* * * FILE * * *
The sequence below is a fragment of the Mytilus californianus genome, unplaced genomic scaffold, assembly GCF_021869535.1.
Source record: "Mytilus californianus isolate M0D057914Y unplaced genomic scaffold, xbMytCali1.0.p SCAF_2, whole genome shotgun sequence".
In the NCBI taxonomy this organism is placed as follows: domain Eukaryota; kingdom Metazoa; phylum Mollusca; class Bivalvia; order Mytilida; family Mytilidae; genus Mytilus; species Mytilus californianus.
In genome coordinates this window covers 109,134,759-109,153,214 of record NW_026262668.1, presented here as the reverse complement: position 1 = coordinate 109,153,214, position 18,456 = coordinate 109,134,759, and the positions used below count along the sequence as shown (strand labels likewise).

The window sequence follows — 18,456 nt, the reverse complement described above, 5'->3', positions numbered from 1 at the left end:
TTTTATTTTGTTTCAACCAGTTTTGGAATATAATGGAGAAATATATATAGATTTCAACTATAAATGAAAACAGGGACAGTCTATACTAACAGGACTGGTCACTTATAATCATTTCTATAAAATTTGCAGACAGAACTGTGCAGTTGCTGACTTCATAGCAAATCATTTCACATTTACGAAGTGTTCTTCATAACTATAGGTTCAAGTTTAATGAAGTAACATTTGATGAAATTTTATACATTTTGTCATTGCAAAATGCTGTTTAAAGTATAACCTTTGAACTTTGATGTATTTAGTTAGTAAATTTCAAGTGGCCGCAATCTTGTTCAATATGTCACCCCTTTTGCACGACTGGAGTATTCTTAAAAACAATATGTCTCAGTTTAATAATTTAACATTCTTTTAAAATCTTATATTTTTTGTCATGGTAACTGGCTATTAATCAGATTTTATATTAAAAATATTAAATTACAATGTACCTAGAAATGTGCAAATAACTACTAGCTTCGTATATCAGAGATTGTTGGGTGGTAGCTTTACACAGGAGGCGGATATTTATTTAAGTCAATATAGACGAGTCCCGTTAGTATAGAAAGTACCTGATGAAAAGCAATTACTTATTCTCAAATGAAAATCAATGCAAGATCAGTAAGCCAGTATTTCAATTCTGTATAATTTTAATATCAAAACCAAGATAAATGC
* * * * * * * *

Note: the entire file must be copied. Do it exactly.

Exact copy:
The sequence below is a fragment of the Mytilus californianus genome, unplaced genomic scaffold, assembly GCF_021869535.1.
Source record: "Mytilus californianus isolate M0D057914Y unplaced genomic scaffold, xbMytCali1.0.p SCAF_2, whole genome shotgun sequence".
In the NCBI taxonomy this organism is placed as follows: domain Eukaryota; kingdom Metazoa; phylum Mollusca; class Bivalvia; order Mytilida; family Mytilidae; genus Mytilus; species Mytilus californianus.
In genome coordinates this window covers 109,134,759-109,153,214 of record NW_026262668.1, presented here as the reverse complement: position 1 = coordinate 109,153,214, position 18,456 = coordinate 109,134,759, and the positions used below count along the sequence as shown (strand labels likewise).

The window sequence follows — 18,456 nt, the reverse complement described above, 5'->3', positions numbered from 1 at the left end:
TTTTATTTTGTTTCAACCAGTTTTGGAATATAATGGAGAAATATATATAGATTTCAACTATAAATGAAAACAGGGACAGTCTATACTAACAGGACTGGTCACTTATAATCATTTCTATAAAATTTGCAGACAGAACTGTGCAGTTGCTGACTTCATAGCAAATCATTTCACATTTACGAAGTGTTCTTCATAACTATAGGTTCAAGTTTAATGAAGTAACATTTGATGAAATTTTATACATTTTGTCATTGCAAAATGCTGTTTAAAGTATAACCTTTGAACTTTGATGTATTTAGTTAGTAAATTTCAAGTGGCCGCAATCTTGTTCAATATGTCACCCCTTTTGCACGACTGGAGTATTCTTAAAAACAATATGTCTCAGTTTAATAATTTAACATTCTTTTAAAATCTTATATTTTTTGTCATGGTAACTGGCTATTAATCAGATTTTATATTAAAAATATTAAATTACAATGTACCTAGAAATGTGCAAATAACTACTAGCTTCGTATATCAGAGATTGTTGGGTGGTAGCTTTACACAGGAGGCGGATATTTATTTAAGTCAATATAGACGAGTCCCGTTAGTATAGAAAGTACCTGATGAAAAGCAATTACTTATTCTCAAATGAAAATCAATGCAAGATCAGTAAGCCAGTATTTCAATTCTGTATAATTTTAATATCAAAACCAAGATAAATGC